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Retail gas prices expected to surge starting January 7.

We've said it before and we'll say it again - California's energy markets are easily gamed because of a lack of competition at the wholesale refinery level. One way to prop up a sagging market for gasoline is to issue a flaring event notice with the AQMD (South Coast Air Quality Management District). 

Flaring Event notices panic the spot fuel market. Spot market buyers are usually jobbers who supply independent gas stations. These jobbers buy surplus fuel for cash "on the spot."  A flaring event at a large refinery means that the refiner in question may be forced to go out and buy up barrels of surplus fuel to supply its own dealers. And when the price of surplus fuel goes up, the price of ALL fuel in Southern California increases.

Today, Exxon/Mobil and BP/Arco both reported flaring events, suggesting that there could be a shortage of fuel in the next few days.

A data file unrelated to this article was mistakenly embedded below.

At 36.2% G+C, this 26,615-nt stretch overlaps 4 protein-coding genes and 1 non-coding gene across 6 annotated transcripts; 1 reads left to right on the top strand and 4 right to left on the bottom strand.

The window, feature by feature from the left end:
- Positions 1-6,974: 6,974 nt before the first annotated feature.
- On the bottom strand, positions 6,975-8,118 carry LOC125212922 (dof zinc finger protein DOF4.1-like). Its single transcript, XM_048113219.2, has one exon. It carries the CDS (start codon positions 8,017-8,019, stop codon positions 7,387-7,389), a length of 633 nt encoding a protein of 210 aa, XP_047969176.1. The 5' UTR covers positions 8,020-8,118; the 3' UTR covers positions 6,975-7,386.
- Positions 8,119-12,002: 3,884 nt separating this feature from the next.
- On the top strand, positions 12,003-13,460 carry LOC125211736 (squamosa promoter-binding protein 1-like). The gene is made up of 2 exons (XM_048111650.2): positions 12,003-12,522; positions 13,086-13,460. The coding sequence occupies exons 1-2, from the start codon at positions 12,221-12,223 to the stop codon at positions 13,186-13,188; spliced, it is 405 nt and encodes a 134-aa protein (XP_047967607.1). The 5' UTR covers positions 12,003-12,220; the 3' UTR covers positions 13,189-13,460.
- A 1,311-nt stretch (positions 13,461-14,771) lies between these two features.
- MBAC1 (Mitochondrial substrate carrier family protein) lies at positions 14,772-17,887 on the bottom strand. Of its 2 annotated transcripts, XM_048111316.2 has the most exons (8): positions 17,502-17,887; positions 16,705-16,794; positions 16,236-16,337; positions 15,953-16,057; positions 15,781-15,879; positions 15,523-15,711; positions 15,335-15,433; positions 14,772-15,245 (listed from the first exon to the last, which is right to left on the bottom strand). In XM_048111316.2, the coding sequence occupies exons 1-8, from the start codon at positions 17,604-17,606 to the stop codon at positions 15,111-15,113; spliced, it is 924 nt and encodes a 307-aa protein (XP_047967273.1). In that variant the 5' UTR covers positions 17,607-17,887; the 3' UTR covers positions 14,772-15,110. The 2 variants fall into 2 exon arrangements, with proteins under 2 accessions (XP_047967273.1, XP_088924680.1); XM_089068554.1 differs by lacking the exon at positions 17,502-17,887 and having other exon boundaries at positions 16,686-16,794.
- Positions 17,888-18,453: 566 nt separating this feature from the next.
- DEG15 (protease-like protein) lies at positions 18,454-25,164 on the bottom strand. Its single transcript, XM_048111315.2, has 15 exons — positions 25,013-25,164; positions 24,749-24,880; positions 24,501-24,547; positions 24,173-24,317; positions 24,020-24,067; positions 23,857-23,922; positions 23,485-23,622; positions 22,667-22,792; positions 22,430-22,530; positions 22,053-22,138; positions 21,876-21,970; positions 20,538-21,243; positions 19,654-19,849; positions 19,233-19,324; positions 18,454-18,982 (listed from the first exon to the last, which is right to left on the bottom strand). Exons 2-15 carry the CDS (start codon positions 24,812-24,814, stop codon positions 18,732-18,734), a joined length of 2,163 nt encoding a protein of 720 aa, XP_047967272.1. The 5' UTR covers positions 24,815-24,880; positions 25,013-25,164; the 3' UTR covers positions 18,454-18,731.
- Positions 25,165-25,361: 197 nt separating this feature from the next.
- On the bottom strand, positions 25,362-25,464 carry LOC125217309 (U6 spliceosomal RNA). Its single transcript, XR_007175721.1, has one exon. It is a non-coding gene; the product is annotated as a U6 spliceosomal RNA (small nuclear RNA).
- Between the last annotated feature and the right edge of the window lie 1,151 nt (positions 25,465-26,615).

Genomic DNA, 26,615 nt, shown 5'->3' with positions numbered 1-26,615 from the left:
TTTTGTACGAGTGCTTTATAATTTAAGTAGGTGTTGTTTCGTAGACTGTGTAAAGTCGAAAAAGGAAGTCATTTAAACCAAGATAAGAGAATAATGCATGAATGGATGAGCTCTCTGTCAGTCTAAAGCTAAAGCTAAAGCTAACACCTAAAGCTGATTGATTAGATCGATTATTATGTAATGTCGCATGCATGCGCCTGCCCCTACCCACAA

What this means is that we could see a significent spike in gas prices at the retail level soon. The reason for this is that the buyers of surplus gasoline tend to be unbranded independently owned gas stations or "Indies."  Most of the Indies sell gas at a discount, which forces the major brands to compete with them.

Flaring events create less surplus, which means that prices go up. Cynics call many of these unplanned flaring events as "lighting the smudgepots," because they usually have the effect of reversing a downward price trend at the wholesale level.

This is why UCAN has advocated for formal inspections of refineries during flaring events. A real flaring event can be deadly, but if the flares are being lighted to drive up prices, it is a type of market manipulation that should not be tolerated.

Until this morning wholesale gas and diesel prices in Southern California were dropping. Not anymore. Expect price hikes at the pump, and expect them to come soon.